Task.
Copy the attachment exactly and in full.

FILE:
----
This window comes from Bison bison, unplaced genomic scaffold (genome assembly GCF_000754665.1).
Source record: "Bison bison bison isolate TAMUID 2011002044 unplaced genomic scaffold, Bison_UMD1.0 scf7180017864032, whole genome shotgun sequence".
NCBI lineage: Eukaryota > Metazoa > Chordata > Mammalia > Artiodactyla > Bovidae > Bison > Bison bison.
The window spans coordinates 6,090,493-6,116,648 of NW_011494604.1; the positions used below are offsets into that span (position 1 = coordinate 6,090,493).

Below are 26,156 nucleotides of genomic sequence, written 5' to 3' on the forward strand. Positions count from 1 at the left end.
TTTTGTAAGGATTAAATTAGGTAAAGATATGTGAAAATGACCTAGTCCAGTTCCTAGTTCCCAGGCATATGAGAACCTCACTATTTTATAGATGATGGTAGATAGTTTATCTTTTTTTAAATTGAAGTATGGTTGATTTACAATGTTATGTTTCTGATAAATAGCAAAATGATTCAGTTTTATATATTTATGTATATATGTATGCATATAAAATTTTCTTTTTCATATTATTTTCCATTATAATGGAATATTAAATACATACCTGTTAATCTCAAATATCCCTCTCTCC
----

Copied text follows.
This window comes from Bison bison, unplaced genomic scaffold (genome assembly GCF_000754665.1).
Source record: "Bison bison bison isolate TAMUID 2011002044 unplaced genomic scaffold, Bison_UMD1.0 scf7180017864032, whole genome shotgun sequence".
NCBI lineage: Eukaryota > Metazoa > Chordata > Mammalia > Artiodactyla > Bovidae > Bison > Bison bison.
The window spans coordinates 6,090,493-6,116,648 of NW_011494604.1; the positions used below are offsets into that span (position 1 = coordinate 6,090,493).

Below are 26,156 nucleotides of genomic sequence, written 5' to 3' on the forward strand. Positions count from 1 at the left end.
TTTTGTAAGGATTAAATTAGGTAAAGATATGTGAAAATGACCTAGTCCAGTTCCTAGTTCCCAGGCATATGAGAACCTCACTATTTTATAGATGATGGTAGATAGTTTATCTTTTTTTAAATTGAAGTATGGTTGATTTACAATGTTATGTTTCTGATAAATAGCAAAATGATTCAGTTTTATATATTTATGTATATATGTATGCATATAAAATTTTCTTTTTCATATTATTTTCCATTATAATGGAATATTAAATACATACCTGTTAATCTCAAATATCCCTCTCTCC